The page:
Assume a Player Character in a heavy metal armor gets attacked by a diabolist using the Debauchery/Effusion Effect "Lucifer´s Tongs" (described in "Tales of Mythic Europe", p. 142: for the duration Diam. his armor becomes red hot and causes +6 damage per round, if the character touches the metal... and I think, he does...). In my opinion it takes longer than two minutes to strip off an armor. What can the character do, to prevent 20 rounds of +6 damage?
Remember that metal armour has considerable padding underneath it to make it wearable and so not all of the wearer's skin is in direct contact with the metal. You could allow a resistance STA roll to mitigate some of the damage each round.
Assuming, that is, you want to be fairer to your PCs. If you want to be nasty to them, then BBQ them!
Also most metal armour is rather easy to get out of (depending on how much you have strapped on outside), specially if you don't much care about being careful not to destroy it or harming it.
With only a belt I can get out of full chain in far less than 30 seconds (you basically just drop the belt, hitch up the bottom to the waist and bow forward and it falls off. Fast. This also works with a tabard on, with no delay)
If you are wearing metal (plates or rings or shells) strapped to leather it is a bit harder, but the padding and the leather should have you rather well protected from the start so you should have some more soak and/or more time before it gets serious. If you are thinking of plate (which I think is out of period, but cool) it has the same situation, but far more metal to heat. Getting out of the metal parts of these kinds of armour isn't too hard if you don't mind having to repair it afterwards. Most hard armour is strapped on with leather straps or even tied on with laces. With a good knife and/or serious motivation you can cut yourself out of it rather fast.
Finally you shouldn't be in much (if any) contact with the metal of your armour if it is properly put on. You always want padding and clothing between the outer metal and your skin and body.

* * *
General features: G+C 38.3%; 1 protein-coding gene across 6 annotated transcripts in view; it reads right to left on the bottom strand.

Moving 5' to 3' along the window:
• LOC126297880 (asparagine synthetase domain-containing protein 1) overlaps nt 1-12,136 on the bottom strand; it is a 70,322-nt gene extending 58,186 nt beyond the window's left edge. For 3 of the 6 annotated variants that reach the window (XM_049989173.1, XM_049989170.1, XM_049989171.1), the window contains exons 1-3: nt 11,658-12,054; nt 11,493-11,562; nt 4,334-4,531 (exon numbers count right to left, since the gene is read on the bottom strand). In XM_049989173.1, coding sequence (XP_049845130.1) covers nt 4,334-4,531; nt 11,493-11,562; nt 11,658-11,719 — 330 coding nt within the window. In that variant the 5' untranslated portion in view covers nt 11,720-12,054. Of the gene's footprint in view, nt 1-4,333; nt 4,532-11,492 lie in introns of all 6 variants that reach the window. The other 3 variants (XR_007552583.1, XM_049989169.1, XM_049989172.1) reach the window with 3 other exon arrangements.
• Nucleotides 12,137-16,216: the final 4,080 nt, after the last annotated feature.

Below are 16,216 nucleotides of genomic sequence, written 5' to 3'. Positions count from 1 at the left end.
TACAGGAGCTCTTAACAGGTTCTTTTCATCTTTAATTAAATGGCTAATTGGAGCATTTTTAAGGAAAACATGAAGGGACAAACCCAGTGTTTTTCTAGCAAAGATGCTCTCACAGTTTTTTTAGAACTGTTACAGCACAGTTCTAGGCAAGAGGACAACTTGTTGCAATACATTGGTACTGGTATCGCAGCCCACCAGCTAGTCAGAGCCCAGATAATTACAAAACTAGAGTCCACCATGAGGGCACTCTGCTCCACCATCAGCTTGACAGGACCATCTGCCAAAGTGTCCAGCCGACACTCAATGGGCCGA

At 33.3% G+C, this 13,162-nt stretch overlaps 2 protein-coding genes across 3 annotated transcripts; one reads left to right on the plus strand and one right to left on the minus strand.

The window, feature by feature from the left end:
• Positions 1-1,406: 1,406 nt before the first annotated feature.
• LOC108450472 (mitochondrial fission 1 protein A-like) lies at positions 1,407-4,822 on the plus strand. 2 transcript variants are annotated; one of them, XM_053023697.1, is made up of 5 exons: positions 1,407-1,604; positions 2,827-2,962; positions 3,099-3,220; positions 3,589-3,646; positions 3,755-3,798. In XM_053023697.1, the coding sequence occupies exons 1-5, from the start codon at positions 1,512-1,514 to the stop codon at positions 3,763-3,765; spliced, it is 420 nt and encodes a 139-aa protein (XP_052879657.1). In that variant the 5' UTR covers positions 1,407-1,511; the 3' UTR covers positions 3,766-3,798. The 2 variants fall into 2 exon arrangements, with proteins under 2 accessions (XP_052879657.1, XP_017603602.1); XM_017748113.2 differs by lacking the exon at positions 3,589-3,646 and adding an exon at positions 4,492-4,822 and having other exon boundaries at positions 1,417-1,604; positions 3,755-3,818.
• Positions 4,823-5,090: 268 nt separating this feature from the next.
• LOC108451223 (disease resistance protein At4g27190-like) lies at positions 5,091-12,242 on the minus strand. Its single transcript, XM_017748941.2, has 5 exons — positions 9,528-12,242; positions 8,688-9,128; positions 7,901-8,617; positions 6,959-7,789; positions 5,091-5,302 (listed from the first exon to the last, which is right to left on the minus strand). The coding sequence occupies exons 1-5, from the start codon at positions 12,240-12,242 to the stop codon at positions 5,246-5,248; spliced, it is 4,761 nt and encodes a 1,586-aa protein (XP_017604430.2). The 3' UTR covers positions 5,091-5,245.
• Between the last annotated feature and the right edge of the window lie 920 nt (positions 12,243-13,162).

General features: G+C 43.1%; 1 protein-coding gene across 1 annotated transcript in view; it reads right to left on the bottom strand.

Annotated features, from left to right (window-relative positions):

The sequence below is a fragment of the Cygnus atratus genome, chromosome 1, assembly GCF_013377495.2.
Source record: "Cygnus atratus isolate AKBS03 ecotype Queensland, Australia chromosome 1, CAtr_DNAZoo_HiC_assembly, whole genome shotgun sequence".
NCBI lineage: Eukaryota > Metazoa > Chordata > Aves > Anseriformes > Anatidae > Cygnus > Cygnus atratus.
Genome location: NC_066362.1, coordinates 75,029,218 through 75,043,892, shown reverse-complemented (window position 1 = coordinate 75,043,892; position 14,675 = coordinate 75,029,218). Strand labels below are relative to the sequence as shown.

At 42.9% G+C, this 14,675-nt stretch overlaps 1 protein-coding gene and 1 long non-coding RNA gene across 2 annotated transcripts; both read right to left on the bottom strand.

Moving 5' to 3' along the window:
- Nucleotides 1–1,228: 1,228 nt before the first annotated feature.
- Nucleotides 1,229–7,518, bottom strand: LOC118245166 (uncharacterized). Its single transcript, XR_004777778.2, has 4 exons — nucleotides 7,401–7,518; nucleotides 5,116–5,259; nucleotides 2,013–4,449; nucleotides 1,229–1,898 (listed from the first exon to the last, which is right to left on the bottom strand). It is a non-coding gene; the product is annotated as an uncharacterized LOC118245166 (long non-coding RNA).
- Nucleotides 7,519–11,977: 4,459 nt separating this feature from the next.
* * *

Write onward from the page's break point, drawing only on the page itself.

SO: if the heavy metal armour is a full chain it should be easy to get it off in 2-4 rounds (depending on how much you have on in addition to the armour and wether you are wearing just the long shirt and coif or have trousers in addition). Getting it off will leave you totally vulnerable, but still be the best way to get away from harm. If it is some sort of hard armour you should cut straps and laces and get out of it, but probably not as fast. Your padding (which is not metal, thick and always on) should protect you from a bit of the harm, initially.
Yeah. Getting out of armor takes a lot less time than two minutes if you're in a hurry. Getting into armor takes a while, but most of that is adjusting straps and making sure the various bits go where they're supposed to.
I'd say a person could probably get the metal bits of their armour off in 3-4 rounds - provided they don't mind just flinging it off. I'd also say that the metal armor would take ~1 round to start doing damage through the padding - during which time the wearer would know full well that it was hot. So if the wearer takes immediate action, you're looking at having to soak ~2-3 rounds of +6 damage - which is much more manageable. Of course, it also means the victim isn't going to be doing much else for those rounds and will be bereft of their armor soak afterwards. Pleanty of time for the diabolist to do something else nefarious. Or run away.
I´ll use stress dies with decreasing ease factors for getting rid of the armor.
One word about the padding...
The spelldescription "Heat of the searing flame" (CrIg10) discusses the problem: "Most metal armor has leather or cloth underneath that gives the victim a +3 Soak bonus against the heat."
"Lucifer´s Tongs" contains no comparable passage.
Is the adjustment of the spelldescriptions a bit superficial (then you could assume a similar rule for padding concerning both spells) or would you call this an intentional difference (then "Lucifer´s Tongs" works somehow different than "Heat of searing flame")?
+1. When you write you usually have a word count. Authors ALWAYS go beyond that word count. Heavily. Reducing word count is a pain in the ass, so if you can do it in places like this one where it is not a big problem, much better.